There is however a different reading of the Book of Esther which offers the Purim narrative as a darker story which poses a different set of questions. The key to the story is a statement by a Rabbi who lived centuries after the story might have happened, in the place that it was supposed to have happened—Persia. Before we get to this statement I will summarize the story itself for those whose biblical knowledge is a bit rusty. More »
For the past three years, my wife/producer Pennie and I have been working on a film about the moral and practical failings of the two-state solution to the Israeli-Palestinian conflict. We believe that not only is the one-state solution inevitable at this point, but that it has the potential to yield a much more just and moral resolution to the conflict than the two-state solution. Objections to our vision usually come in two flavors: The theoretical and the practical. On the theoretical side, people argue that the one-state solution would mean the end of Israel as a Jewish state. They argue that demographic realities make it inevitable that very shortly after the creation of a single state, Jews would find themselves in the minority. The phrases that often pop up alongside these observations are: “Israel has a right to exist” and “Jews have a right to self-determination.”On the practical side, people usually argue that there is too much hatred for these peoples to coexist peacefully in a single state. The corollary to this argument is that a single state would quickly devolve into civil war, as was seen in Lebanon, or in the best case scenario end up as a failed state like Belgium.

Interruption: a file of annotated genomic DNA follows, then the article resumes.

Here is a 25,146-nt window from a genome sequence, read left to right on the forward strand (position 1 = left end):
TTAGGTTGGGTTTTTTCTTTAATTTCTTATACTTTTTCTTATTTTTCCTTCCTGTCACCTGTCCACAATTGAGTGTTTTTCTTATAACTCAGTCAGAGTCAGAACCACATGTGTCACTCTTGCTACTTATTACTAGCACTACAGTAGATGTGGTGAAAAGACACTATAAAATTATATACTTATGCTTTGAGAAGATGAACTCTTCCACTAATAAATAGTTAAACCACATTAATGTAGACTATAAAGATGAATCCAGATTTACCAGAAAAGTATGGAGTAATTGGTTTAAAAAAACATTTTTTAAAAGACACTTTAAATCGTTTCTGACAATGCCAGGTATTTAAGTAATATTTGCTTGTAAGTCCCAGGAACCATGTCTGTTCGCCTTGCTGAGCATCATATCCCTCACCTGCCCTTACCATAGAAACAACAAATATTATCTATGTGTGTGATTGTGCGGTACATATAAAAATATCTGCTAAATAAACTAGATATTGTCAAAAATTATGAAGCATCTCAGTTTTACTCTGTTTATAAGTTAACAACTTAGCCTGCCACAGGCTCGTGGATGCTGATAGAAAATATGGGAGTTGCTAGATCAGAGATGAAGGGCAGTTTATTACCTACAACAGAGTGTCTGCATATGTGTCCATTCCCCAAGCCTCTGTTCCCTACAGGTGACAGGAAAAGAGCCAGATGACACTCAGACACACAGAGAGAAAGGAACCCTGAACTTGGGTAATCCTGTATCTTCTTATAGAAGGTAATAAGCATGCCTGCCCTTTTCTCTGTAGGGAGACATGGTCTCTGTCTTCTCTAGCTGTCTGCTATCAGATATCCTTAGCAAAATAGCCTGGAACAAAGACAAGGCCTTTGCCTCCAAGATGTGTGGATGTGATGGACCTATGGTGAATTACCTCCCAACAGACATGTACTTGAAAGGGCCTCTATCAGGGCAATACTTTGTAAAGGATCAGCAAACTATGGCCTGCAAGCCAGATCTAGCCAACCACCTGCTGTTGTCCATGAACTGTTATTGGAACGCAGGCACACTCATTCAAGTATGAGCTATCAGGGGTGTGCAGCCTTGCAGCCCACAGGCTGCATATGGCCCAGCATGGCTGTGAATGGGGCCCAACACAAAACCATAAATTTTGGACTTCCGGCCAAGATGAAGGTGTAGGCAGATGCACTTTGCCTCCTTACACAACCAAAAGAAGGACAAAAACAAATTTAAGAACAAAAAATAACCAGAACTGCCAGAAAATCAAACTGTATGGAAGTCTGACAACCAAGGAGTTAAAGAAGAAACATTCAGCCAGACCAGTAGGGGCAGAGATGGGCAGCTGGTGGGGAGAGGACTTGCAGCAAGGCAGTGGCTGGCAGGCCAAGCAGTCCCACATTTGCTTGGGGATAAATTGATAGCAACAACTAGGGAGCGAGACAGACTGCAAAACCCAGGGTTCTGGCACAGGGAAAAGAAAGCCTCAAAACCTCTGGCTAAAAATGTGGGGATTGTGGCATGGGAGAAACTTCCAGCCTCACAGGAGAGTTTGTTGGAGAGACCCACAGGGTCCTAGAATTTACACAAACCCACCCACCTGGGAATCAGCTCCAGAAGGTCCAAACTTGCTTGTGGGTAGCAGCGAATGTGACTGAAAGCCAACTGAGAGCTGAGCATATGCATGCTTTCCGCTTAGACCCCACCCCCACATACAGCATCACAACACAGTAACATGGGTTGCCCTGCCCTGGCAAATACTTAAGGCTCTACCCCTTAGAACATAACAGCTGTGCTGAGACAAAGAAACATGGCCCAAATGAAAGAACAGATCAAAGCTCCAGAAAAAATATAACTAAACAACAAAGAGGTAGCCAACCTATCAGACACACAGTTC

It is true that the one-state solution would mean the end of Israel as a Jewish-majority state. Indeed, when the Zionists came to Palestine they were a minority and the only way that they were able to achieve their coveted majority status was by ethnically cleansing the land of most of its inhabitants. But the new state could still be a homeland for the Jews. Ali Abunimah famously argued in his book “One Country” for the maintenance of the Law of Return, which grants Jews automatic citizenship, alongside the implementation of the right of return of the Palestinian refugees. Whether or not this concept is actualized in the new state, any one-state solution would obviously have to guarantee the rights of its sizable Jewish minority. But the key here is that Jews would be equals, not privileged ethnocratic masters. Israel doesn’t have a “right to exist as a Jewish state.” States are political constructions and as such they don’t have rights. Individuals, however, do have rights and when a state infringes on those rights, its legitimacy is correctly brought into question. Moreover, even if we accept that Jews have the right to self-determination as a nation (a somewhat controversial claim), this right does not entitle them to deny the self-determination of another people group.